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AUSTIN-Dirt should move on Shepherd Mountain in January as Lehtonen Investments starts work on a 45,000-sf, class-A office building aimed at smaller tenants. The building should be ready eight or nine months after that.

Al Lehtonen, an attorney in College Station, TX, has owned the property for about 40 years. Why build now when occupancy rates are rising and rents are dropping?

Lehtonen’s son and partner, Al Lehtonen Jr. tells GlobeSt.com that while the Austin market looks scary now, several factors give construction a green light. He cites economists who say the economy will turn around next year; surveys that say Austin maintains a strong economy; low interest rates and construction costs; and the fact that other builders have put projects on hold.

“When the economy does turn around and gets going, they’re still a year out of the loop,” he says of builders. “We’re thinking that toward the end of next year that the economy should be going fairly strong. A lot of the companies in Silicon Valley, Boston, New York, especially the high-tech companies are going to start looking at Austin a lot harder.”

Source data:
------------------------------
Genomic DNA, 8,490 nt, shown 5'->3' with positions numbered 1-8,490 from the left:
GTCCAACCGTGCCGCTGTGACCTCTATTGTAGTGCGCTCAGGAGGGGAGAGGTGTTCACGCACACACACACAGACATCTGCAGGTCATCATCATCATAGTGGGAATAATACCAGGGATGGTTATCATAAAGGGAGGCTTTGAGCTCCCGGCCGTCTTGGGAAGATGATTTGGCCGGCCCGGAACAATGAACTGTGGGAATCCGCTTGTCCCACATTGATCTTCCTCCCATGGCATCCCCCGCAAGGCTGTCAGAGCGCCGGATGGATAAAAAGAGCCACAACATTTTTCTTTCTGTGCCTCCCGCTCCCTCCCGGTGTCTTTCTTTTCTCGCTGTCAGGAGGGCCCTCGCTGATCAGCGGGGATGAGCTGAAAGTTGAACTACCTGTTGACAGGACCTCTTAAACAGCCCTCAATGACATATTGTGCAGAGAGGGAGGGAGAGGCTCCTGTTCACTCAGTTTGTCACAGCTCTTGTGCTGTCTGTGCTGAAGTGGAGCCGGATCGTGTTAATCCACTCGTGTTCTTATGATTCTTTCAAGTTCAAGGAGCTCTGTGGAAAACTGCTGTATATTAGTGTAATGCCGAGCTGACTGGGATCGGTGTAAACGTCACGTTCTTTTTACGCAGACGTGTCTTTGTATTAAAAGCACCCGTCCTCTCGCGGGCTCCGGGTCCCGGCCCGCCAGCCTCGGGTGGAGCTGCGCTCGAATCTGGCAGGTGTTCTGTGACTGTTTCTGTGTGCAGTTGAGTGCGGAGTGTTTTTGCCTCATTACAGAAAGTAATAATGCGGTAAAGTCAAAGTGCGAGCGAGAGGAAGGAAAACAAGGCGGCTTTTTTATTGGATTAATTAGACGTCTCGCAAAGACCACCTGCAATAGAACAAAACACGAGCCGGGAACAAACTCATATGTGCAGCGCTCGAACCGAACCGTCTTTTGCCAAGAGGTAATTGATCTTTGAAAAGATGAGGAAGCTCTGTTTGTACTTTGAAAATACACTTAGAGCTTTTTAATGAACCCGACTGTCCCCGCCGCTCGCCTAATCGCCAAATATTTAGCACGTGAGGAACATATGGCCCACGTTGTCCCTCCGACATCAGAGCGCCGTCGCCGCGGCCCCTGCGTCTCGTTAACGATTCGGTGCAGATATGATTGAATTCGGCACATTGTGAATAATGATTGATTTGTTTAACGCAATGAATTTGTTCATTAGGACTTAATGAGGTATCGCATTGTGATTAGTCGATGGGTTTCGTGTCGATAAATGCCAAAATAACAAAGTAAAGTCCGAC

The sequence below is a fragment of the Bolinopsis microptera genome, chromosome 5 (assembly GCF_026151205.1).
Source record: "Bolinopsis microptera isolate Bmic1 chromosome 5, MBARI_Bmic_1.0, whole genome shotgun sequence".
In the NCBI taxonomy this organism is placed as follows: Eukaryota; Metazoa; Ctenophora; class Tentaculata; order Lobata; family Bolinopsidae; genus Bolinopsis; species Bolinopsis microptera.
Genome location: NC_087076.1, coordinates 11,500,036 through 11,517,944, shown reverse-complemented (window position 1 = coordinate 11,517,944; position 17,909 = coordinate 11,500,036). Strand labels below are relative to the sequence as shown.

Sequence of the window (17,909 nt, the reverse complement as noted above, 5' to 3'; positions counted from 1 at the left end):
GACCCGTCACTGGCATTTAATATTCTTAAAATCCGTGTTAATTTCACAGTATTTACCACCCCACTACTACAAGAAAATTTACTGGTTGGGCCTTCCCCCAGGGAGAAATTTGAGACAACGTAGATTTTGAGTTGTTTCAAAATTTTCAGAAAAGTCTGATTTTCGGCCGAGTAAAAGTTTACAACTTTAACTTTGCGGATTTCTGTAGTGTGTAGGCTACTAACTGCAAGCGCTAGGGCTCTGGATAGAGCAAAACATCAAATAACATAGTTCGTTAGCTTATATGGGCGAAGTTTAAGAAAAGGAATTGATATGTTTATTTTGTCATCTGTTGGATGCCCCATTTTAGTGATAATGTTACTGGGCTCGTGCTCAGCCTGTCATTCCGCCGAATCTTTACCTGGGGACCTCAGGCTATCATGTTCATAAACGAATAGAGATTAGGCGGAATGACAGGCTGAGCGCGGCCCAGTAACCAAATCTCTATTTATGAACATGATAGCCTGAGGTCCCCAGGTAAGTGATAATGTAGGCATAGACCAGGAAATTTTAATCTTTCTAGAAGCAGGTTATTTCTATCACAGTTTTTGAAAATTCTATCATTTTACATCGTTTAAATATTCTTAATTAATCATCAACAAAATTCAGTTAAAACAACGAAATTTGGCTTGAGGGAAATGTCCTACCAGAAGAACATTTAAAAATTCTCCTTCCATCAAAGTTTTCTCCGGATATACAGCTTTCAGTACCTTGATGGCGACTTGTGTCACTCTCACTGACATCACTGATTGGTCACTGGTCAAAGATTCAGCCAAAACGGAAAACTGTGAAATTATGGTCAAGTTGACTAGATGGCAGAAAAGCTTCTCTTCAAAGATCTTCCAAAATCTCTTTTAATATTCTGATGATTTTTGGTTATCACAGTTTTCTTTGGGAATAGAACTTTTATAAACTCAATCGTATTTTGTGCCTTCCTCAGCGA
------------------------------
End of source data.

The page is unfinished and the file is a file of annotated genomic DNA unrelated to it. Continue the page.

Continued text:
So, he says, “Based on that, Austin looks like a pretty viable market,” Lehtonen says.

He hopes to mitigate the impact of the sublease market by marketing the building to companies looking for smaller spaces. Most sublease space comes in blocks of 20,000 sf or larger, Lehtonen says. He’s willing to break the space up. “I’ll take up to 10 tenants,” he says, citing architects, engineers, lawyers and insurance companies as potential clients.

His company is getting permits together for the four-story building. It will have offices on the top two stories with parking on the first two levels as well as surface parking around the building. L.M. Holder III of Austin is the building’s architect. Dallas-based Constructors is the project’s construction company.

Lehtonen says his firm hasn’t begun marketing the property. “It seems to me, that in the Austin market, that unless they begin to see the building going up a lot of people don’t want to lease,” he says. Prospective tenants feel more secure that they will have a place to move into on time if they see it as a work in progress.

The building site, on the north side of Shepherd Mountain, has been a work-in-waiting since Al Lehtonen acquired it about 40 years ago. As an attorney, he represented George Shepherd, who owned the Shepherd Mountain land, which sits high above Lake Austin and the Pennybacker Bridge on Capital of Texas Highway.

He had wanted to build a home on the property, but over the years the property became more of a commercial site, leading to the office building.

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